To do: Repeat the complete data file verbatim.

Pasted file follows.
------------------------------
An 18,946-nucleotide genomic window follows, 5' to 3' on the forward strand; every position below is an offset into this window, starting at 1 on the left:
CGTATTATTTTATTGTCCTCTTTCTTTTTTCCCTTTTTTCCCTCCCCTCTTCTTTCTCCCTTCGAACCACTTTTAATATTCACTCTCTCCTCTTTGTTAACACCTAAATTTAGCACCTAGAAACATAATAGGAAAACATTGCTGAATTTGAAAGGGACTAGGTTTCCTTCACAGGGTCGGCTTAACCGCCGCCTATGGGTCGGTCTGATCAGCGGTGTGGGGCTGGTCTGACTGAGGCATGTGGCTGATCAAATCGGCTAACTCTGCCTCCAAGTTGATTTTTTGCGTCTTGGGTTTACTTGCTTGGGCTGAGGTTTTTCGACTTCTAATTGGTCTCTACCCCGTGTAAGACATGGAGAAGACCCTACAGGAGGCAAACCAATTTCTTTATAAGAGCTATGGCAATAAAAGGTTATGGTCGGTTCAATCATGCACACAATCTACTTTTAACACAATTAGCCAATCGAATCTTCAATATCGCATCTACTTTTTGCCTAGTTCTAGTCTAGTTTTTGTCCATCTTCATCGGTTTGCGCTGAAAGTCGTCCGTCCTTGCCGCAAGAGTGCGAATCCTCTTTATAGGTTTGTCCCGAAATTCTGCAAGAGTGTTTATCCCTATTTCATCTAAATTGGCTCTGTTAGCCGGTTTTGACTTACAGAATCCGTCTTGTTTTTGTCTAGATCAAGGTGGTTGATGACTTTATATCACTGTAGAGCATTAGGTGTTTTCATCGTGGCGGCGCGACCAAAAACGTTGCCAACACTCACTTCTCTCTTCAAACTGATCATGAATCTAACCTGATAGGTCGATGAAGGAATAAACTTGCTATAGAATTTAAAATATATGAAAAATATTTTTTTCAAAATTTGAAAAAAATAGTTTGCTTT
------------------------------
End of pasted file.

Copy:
An 18,946-nucleotide genomic window follows, 5' to 3' on the forward strand; every position below is an offset into this window, starting at 1 on the left:
CGTATTATTTTATTGTCCTCTTTCTTTTTTCCCTTTTTTCCCTCCCCTCTTCTTTCTCCCTTCGAACCACTTTTAATATTCACTCTCTCCTCTTTGTTAACACCTAAATTTAGCACCTAGAAACATAATAGGAAAACATTGCTGAATTTGAAAGGGACTAGGTTTCCTTCACAGGGTCGGCTTAACCGCCGCCTATGGGTCGGTCTGATCAGCGGTGTGGGGCTGGTCTGACTGAGGCATGTGGCTGATCAAATCGGCTAACTCTGCCTCCAAGTTGATTTTTTGCGTCTTGGGTTTACTTGCTTGGGCTGAGGTTTTTCGACTTCTAATTGGTCTCTACCCCGTGTAAGACATGGAGAAGACCCTACAGGAGGCAAACCAATTTCTTTATAAGAGCTATGGCAATAAAAGGTTATGGTCGGTTCAATCATGCACACAATCTACTTTTAACACAATTAGCCAATCGAATCTTCAATATCGCATCTACTTTTTGCCTAGTTCTAGTCTAGTTTTTGTCCATCTTCATCGGTTTGCGCTGAAAGTCGTCCGTCCTTGCCGCAAGAGTGCGAATCCTCTTTATAGGTTTGTCCCGAAATTCTGCAAGAGTGTTTATCCCTATTTCATCTAAATTGGCTCTGTTAGCCGGTTTTGACTTACAGAATCCGTCTTGTTTTTGTCTAGATCAAGGTGGTTGATGACTTTATATCACTGTAGAGCATTAGGTGTTTTCATCGTGGCGGCGCGACCAAAAACGTTGCCAACACTCACTTCTCTCTTCAAACTGATCATGAATCTAACCTGATAGGTCGATGAAGGAATAAACTTGCTATAGAATTTAAAATATATGAAAAATATTTTTTTCAAAATTTGAAAAAAATAGTTTGCTTT